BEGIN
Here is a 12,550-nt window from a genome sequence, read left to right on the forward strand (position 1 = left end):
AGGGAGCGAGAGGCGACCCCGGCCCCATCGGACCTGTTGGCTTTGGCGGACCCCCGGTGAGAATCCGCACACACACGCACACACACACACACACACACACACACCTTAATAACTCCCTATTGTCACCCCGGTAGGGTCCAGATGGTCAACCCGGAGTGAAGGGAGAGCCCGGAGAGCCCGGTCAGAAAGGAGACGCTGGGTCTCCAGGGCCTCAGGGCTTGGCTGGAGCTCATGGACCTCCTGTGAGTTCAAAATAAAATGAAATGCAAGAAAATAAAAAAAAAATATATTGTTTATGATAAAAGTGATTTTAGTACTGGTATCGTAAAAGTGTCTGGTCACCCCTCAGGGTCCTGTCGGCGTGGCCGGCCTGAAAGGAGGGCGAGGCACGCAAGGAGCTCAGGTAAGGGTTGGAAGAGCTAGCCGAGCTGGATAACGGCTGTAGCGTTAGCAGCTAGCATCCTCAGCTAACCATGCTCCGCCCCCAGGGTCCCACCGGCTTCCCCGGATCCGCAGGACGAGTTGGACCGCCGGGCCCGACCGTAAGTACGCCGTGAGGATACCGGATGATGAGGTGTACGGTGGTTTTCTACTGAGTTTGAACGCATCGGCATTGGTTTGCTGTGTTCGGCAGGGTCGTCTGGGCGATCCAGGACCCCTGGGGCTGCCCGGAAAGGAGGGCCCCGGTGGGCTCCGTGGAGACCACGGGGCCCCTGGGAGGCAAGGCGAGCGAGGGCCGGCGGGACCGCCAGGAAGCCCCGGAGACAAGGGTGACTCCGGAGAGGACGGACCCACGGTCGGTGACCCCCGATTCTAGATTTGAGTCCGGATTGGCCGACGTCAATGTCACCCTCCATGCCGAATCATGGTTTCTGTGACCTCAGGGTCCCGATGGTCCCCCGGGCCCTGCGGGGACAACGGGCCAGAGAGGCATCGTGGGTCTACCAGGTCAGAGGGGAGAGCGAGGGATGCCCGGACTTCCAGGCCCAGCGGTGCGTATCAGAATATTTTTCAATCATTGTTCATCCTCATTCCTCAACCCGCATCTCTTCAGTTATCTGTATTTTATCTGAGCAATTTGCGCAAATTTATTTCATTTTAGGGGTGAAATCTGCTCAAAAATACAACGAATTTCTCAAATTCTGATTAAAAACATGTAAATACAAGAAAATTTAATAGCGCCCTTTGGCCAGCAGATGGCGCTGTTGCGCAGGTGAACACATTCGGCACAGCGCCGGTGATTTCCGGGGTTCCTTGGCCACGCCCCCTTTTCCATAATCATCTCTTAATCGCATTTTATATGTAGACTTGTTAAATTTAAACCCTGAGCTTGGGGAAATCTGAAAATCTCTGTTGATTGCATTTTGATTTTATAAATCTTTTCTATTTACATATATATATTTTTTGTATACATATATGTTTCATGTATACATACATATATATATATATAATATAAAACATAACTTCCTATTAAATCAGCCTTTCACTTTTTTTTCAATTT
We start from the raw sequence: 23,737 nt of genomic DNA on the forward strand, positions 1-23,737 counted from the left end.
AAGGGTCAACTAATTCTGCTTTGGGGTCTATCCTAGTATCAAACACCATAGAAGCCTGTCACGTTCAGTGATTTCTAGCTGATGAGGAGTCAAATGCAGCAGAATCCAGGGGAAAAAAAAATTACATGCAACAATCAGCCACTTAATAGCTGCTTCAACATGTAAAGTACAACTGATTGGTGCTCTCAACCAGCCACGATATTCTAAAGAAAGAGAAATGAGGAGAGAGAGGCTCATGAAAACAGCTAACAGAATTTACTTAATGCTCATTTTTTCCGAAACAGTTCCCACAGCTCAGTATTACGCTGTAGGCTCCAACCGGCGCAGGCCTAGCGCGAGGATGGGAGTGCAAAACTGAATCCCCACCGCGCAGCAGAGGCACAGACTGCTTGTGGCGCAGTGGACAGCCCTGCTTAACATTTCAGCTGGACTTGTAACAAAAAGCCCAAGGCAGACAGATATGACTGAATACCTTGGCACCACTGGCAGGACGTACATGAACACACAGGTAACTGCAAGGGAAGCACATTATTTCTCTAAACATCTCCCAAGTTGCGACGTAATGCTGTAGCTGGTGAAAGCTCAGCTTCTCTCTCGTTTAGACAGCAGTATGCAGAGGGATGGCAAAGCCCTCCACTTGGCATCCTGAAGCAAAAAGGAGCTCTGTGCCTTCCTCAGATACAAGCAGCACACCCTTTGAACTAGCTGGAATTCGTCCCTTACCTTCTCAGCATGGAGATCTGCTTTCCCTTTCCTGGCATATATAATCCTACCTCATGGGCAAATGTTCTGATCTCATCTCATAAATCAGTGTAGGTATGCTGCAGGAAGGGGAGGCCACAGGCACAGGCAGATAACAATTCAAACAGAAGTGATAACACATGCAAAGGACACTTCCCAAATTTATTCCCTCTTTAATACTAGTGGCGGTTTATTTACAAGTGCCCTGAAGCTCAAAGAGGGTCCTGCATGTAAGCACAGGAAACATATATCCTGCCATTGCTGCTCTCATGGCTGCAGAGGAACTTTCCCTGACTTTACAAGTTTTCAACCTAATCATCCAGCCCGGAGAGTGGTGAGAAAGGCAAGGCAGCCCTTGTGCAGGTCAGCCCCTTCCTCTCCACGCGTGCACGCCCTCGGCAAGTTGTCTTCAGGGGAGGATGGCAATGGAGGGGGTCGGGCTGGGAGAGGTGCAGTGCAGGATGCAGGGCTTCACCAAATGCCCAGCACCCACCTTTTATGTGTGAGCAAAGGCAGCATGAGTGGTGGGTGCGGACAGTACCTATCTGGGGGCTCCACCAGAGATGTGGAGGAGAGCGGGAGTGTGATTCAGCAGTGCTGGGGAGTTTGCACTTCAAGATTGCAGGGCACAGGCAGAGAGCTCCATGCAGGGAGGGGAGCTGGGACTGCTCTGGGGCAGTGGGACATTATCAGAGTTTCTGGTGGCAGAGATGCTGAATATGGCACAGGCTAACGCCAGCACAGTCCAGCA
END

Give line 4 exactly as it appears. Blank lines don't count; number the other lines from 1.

AAGGGTCAACTAATTCTGCTTTGGGGTCTATCCTAGTATCAAACACCATAGAAGCCTGTCACGTTCAGTGATTTCTAGCTGATGAGGAGTCAAATGCAGCAGAATCCAGGGGAAAAAAAAATTACATGCAACAATCAGCCACTTAATAGCTGCTTCAACATGTAAAGTACAACTGATTGGTGCTCTCAACCAGCCACGATATTCTAAAGAAAGAGAAATGAGGAGAGAGAGGCTCATGAAAACAGCTAACAGAATTTACTTAATGCTCATTTTTTCCGAAACAGTTCCCACAGCTCAGTATTACGCTGTAGGCTCCAACCGGCGCAGGCCTAGCGCGAGGATGGGAGTGCAAAACTGAATCCCCACCGCGCAGCAGAGGCACAGACTGCTTGTGGCGCAGTGGACAGCCCTGCTTAACATTTCAGCTGGACTTGTAACAAAAAGCCCAAGGCAGACAGATATGACTGAATACCTTGGCACCACTGGCAGGACGTACATGAACACACAGGTAACTGCAAGGGAAGCACATTATTTCTCTAAACATCTCCCAAGTTGCGACGTAATGCTGTAGCTGGTGAAAGCTCAGCTTCTCTCTCGTTTAGACAGCAGTATGCAGAGGGATGGCAAAGCCCTCCACTTGGCATCCTGAAGCAAAAAGGAGCTCTGTGCCTTCCTCAGATACAAGCAGCACACCCTTTGAACTAGCTGGAATTCGTCCCTTACCTTCTCAGCATGGAGATCTGCTTTCCCTTTCCTGGCATATATAATCCTACCTCATGGGCAAATGTTCTGATCTCATCTCATAAATCAGTGTAGGTATGCTGCAGGAAGGGGAGGCCACAGGCACAGGCAGATAACAATTCAAACAGAAGTGATAACACATGCAAAGGACACTTCCCAAATTTATTCCCTCTTTAATACTAGTGGCGGTTTATTTACAAGTGCCCTGAAGCTCAAAGAGGGTCCTGCATGTAAGCACAGGAAACATATATCCTGCCATTGCTGCTCTCATGGCTGCAGAGGAACTTTCCCTGACTTTACAAGTTTTCAACCTAATCATCCAGCCCGGAGAGTGGTGAGAAAGGCAAGGCAGCCCTTGTGCAGGTCAGCCCCTTCCTCTCCACGCGTGCACGCCCTCGGCAAGTTGTCTTCAGGGGAGGATGGCAATGGAGGGGGTCGGGCTGGGAGAGGTGCAGTGCAGGATGCAGGGCTTCACCAAATGCCCAGCACCCACCTTTTATGTGTGAGCAAAGGCAGCATGAGTGGTGGGTGCGGACAGTACCTATCTGGGGGCTCCACCAGAGATGTGGAGGAGAGCGGGAGTGTGATTCAGCAGTGCTGGGGAGTTTGCACTTCAAGATTGCAGGGCACAGGCAGAGAGCTCCATGCAGGGAGGGGAGCTGGGACTGCTCTGGGGCAGTGGGACATTATCAGAGTTTCTGGTGGCAGAGATGCTGAATATGGCACAGGCTAACGCCAGCACAGTCCAGCA